Regulators moved Wednesday to curb the kinds of abuses that helped cause the mortgage crisis, including those facilitated by credit rating agencies.

The Securities and Exchange Commission voted to adopt two rules intended to prevent weak or fraudulent loans from being bundled into securities and sold to investors, including an overhaul of the way that rating agencies work.

SEC Chairwoman Mary Jo White said the “very strong package of reforms will improve the quality of credit ratings for the benefit of investors and the capital markets.”

The SEC will implement a reform of credit rating agencies, including Fitch, Standard and Poor's, and Moody’s, mandated by the 2010 Dodd-Frank financial reform law that has been under discussion since 2011.

The rules will include tighter controls on how ratings are made and measures to prevent analysts from producing inflated ratings to create sales. In particular, the SEC will prohibit credit ratings by analysts who could be influenced by sales or marketing considerations, separating the roles within the agencies, and trying to close the “revolving door” between the agencies and the companies whose products they rate.

The Financial Crisis Inquiry Commission called rating agencies “essential cogs in the wheel of financial destruction” for their role in the 2008 crisis, because the “the mortgage-related securities at the heart of the crisis could not have been marketed and sold without their seal of approval.” In many cases, securities backed by subprime mortgages that later failed were rated triple-A.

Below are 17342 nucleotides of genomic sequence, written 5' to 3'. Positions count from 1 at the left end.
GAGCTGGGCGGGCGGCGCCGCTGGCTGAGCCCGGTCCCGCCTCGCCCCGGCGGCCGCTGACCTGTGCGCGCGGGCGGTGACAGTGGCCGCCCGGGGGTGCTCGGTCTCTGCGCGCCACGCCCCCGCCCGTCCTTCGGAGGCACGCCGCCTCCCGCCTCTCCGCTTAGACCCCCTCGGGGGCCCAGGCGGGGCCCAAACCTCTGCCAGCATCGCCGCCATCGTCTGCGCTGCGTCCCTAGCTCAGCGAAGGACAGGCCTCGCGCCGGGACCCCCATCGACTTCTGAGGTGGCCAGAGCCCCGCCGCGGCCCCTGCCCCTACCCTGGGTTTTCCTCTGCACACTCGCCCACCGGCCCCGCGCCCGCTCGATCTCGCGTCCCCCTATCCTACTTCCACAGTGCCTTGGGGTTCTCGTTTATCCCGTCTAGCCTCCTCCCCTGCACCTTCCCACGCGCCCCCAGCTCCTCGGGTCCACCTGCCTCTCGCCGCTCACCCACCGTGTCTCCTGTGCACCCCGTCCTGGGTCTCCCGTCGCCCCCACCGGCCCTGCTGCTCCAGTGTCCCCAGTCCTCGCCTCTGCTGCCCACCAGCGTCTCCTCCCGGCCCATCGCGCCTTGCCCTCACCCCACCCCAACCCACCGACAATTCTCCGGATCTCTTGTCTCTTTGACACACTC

There are 10 “nationally recognized statistical rating organizations” whose ratings are used in certain regulations, according to the SEC, including the big three of Fitch, S&P and Moody’s.

A spokesman for Standard and Poor’s told the Washington Examiner that the firm is “evaluating the new regulations to determine what changes to our operations may be required,” and that it is “committed to the highest standards in our ratings activities and complying with the new requirements.”

The SEC also voted on a final rule regarding information about assets packaged into securities.

White said securities backed by faulty mortgages were an “epicenter” of the crisis, leading investors astray by “wrapping serious financial risks in a thin veneer of creditworthiness.”

The rule would require lenders to disclose information about the assets included in a securitization, including home and auto loans. In recent months, regulators have raised concerns that securities backed by subprime auto loans could be abusive.

The asset-backed securities rule was unanimously approved by the five-member SEC commission. The two Republican-appointed members of the commission voted against the rating agencies regulation.